At the start of First World War, the Canadian Government voted in an “Act to confer certain powers upon the Governor-in-Council in the event of war, invasion, or insurrection, real or apprehended”. The proposal came in effect on August 22, 1914, and was retroactive to the beginning of the month.
Commonly known as the “War Measures Act” it gave Canada’s government leaders sweeping powers over society and civil liberties without having first to resort to Parliamentary approval and vote.
It gave the government powers including:
- – restrictions on freedom of speech, i.e. censorship and suppression of publications, writings, photos, maps, and means of communication (including such things as letters, and broadcasts)
- -(b) arrest, detention, exclusion and deportation;
- (c) control of the harbours, ports and territorial waters of Canada and the movements of vessels;
- (d) transportation by land, air, or water and the control of the transport of persons and things;
- (e) trading, exportation, importation, production and manufacture;
- (f) appropriation, control, forfeiture and disposition of property and of the use thereof.
- It could for example, order a company to stop producing certain domestic products, and instead produce items for the war effort.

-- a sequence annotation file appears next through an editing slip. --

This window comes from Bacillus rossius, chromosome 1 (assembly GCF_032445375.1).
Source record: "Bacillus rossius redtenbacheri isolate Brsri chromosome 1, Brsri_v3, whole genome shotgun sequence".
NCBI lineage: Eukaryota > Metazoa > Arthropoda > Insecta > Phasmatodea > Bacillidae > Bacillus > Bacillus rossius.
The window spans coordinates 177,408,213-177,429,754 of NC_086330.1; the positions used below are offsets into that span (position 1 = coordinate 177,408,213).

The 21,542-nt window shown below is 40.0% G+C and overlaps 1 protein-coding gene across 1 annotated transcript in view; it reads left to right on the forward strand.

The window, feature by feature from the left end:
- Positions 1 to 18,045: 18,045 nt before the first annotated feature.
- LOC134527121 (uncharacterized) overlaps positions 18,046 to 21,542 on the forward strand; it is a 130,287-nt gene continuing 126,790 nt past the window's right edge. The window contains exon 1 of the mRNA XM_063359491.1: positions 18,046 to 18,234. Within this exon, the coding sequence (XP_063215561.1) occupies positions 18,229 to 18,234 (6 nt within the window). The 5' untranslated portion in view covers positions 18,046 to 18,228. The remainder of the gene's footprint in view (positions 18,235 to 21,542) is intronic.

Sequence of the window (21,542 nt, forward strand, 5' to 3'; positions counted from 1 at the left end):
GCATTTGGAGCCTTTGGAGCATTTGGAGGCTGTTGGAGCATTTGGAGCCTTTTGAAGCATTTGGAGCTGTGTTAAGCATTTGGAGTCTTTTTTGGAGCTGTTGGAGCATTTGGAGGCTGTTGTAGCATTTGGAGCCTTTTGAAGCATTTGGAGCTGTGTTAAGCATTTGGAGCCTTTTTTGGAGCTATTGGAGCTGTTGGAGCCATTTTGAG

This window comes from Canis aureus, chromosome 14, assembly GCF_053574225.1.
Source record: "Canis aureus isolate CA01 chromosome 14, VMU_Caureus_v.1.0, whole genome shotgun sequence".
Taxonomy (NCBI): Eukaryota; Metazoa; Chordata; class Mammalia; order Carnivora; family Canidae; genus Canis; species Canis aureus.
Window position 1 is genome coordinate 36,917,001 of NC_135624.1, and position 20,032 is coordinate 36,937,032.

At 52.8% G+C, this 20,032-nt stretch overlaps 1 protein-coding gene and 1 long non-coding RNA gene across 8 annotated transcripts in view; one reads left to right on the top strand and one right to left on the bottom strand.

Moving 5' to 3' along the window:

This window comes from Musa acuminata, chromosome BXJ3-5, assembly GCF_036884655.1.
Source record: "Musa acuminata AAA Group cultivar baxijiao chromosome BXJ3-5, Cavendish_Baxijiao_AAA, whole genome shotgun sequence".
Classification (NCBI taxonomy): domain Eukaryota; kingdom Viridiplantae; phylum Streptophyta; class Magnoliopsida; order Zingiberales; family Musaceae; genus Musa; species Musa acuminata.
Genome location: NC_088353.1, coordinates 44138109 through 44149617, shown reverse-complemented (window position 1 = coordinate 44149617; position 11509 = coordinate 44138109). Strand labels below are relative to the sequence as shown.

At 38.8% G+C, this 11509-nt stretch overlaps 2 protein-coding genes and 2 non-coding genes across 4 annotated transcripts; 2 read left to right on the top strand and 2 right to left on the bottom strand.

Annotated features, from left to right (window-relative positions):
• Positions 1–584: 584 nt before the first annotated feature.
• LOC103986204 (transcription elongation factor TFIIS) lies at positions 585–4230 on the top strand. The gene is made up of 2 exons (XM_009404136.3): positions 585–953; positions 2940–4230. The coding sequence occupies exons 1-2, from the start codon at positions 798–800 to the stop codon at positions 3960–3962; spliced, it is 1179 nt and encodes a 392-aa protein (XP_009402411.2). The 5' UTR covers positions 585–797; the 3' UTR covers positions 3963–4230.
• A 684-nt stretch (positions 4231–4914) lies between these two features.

- It allowed arrests and detentions without trial, banning membership in certain religious or political groups or activities, and control over prices and wages.
On this first occasion, the Act remained in force until January 10, 1920.
As time would later prove, the Act allowed for actions which later would be deemed unneccessary and indeed reprehensible. In World War I, this included the internment of thousands of Canadians of Ukrainian origin, deemed “enemy aliens” and stripped of certain possessions. Many Germans and Asutrians were also interned as potential threats. This would occur again when the Act was invoked a second time during World War Two, when Japanese Canadians were also perceived as threats and many had their land and possessions confiscated and were sent to internment camps.
The third and final time the War Measures Act was invoked was in 1970. This was during the so-called “October Crisis” when the Marxist -nfluenced Quebec separatist group, the Front de libération du Québec (FLQ) kidnapped a British diplomat in Canada, and the Quebec cabinet minister Pierre Laporte whom they later murdered..
This came after years of bombings and robberies in which many citizens were maimed and some killed.
The ongoing terrorist threat was deemed by both the Quebec and federal governments to be an apprehended insurrection, theoretically justifying the invocation of the War Measures Act.
The shocking presence of armed military personnel in the streets of cities like Hull, (across the river from the national capital, Ottawa) Montreal and Quebec City and others was virtually unheard of in Canadian history, and along with mass arrests of hundreds of suspected separatist sympathizersl it led to such an outcry in the province that the Act was later repealed to be replaced with the much less sweeping Emergencies Act in 1988.